AC and DC power may remind you of the “High Voltage” Australian rock band AC/DC. 🎸 And we’d bet that the band borrowed the inspiration for its name from science class. But besides jamming out in the car, how do AC and DC currents work in our day-to-day lives?
Here at Electric City, we’re big fans of installing electric vehicle (EV) chargers for homes and businesses. And when it comes to electric vehicles (or anything that runs on a battery), AC and DC power play important roles.
Let’s take a closer look at the difference between AC vs DC power and how they apply to EV charging.
What Is AC Power?
Alternating current (AC) power is the standard form of electricity that comes out of regular power outlets across the country. AC power is defined as a power charge that periodically changes direction.
The electrons in an AC current can move in a positive (upward) or negative (downward) direction. This causes the AC current to change between positive and negative.
Think of AC currents as a wavy line across a graph. This wavy motion means that AC power can travel farther than DC power, which is beneficial for delivering power through power outlets.
All power on the electrical grid is AC power. The “grid” is the means through which power is generated, transmitted, and distributed to the users. All electricity you use in your house operates on the grid. Even larger household appliances use AC power, including:
- Washing machines
- Garbage disposals
What Is DC Power?
Direct current (DC) power is a linear (or direct, as the current is aptly named) electrical current that moves in a straight line. DC energy only moves in one direction rather than in multiple directions like AC. It can come from various sources, like:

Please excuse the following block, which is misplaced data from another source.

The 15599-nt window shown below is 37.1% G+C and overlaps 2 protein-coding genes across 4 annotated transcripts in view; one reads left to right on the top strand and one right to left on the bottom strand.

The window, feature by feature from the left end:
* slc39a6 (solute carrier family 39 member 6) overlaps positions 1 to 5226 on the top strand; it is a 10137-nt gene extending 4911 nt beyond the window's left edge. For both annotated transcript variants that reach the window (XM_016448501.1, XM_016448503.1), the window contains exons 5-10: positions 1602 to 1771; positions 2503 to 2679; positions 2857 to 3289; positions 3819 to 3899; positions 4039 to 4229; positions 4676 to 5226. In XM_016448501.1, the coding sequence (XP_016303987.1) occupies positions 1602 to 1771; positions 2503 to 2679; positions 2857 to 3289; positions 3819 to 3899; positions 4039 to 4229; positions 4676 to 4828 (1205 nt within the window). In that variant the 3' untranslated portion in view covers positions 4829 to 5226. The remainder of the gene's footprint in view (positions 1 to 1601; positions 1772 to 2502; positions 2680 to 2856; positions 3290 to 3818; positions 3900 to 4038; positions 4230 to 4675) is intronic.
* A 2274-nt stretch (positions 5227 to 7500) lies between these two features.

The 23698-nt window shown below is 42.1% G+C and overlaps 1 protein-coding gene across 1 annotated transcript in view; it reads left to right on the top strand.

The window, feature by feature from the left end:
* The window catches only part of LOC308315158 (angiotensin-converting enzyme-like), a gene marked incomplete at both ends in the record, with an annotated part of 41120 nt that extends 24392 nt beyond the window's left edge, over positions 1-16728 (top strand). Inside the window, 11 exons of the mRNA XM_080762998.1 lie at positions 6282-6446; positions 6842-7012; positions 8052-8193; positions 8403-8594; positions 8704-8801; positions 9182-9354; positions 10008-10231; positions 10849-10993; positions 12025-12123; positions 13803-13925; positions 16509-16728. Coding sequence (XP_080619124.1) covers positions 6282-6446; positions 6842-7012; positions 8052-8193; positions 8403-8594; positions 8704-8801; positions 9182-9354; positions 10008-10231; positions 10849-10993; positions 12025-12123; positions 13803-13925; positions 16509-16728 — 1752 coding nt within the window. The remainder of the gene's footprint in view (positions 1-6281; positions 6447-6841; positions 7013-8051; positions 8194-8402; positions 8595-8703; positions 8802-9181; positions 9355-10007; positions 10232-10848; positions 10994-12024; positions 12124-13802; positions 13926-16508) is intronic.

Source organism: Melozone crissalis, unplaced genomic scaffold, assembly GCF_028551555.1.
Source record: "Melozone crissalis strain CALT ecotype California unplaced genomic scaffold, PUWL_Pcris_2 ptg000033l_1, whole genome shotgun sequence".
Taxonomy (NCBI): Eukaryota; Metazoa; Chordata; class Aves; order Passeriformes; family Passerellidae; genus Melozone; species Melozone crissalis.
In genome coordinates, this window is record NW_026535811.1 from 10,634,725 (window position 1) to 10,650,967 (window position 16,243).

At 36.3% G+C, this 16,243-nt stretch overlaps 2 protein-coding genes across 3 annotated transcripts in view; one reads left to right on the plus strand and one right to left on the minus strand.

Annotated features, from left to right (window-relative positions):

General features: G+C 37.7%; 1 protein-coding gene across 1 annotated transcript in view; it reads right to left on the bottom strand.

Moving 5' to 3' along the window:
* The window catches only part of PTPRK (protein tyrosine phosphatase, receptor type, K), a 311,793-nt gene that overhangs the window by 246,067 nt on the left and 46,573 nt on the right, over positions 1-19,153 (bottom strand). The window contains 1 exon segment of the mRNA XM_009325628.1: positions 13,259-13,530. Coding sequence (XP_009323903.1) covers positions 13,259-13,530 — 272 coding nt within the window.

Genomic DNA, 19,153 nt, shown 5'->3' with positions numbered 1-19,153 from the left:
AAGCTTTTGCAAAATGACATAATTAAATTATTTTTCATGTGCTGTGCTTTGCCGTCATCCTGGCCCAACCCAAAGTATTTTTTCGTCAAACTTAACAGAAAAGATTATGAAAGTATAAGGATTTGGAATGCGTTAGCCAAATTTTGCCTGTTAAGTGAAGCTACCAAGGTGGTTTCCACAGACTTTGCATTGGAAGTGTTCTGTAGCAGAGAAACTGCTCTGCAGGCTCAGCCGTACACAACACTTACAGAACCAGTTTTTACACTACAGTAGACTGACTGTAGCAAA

- Fuel cells
- Solar cells
- Some modified alternators
AC power can get transformed into DC power with the help of a converter. This conversion process comes into play because most electronics rely on DC power (think of any device that uses a battery). A transformer can work to raise or lower the voltage to the appropriate level for each particular device.
Electric vehicles run on DC power since they operate with a large battery that requires frequent recharging. However, most EV chargers use AC power. So how does that work? Let’s take a look.
How Do They Pertain to EV Charging? 🚗⚡🔌
AC and DC power sources are directly applicable to electric vehicle charging. There are three different levels and types of EV charging, but before we explain those levels, let’s dive into how the power conversion process works for electric vehicle charging.
Since electric vehicles run on a battery, they use DC power to operate. But most electric vehicle supply equipment, or charging stations, are connected to AC power. Regardless if the charging station uses AC or DC power, the EV battery will only store DC power.
An EV charging station actually does the conversion process as it charges your car. The AC power from the grid converts to DC power within the charging station, which allows DC power to flow directly to the battery.
The 3 EV Charging Levels
Now, when is the AC to DC conversion process necessary for electric vehicles? There are three charging levels, and levels 1 and 2 use AC power. Level 3 uses DC power.
Level 1 Charging
Level 1 is the slowest type of EV charging. However, it’s one of the easiest ways to charge an EV because it uses a standard 120v outlet. These outlets are found all throughout homes and other properties and are the same ones used for charging phones and plugging in lamps.
Since this level uses standard outlets, it converts AC power from the grid to DC power in the charging process.
Level 1 charging works for people who don’t drive their cars very often because it takes roughly 20 hours to achieve a full EV charge.
Some advantages of level 1 charging include: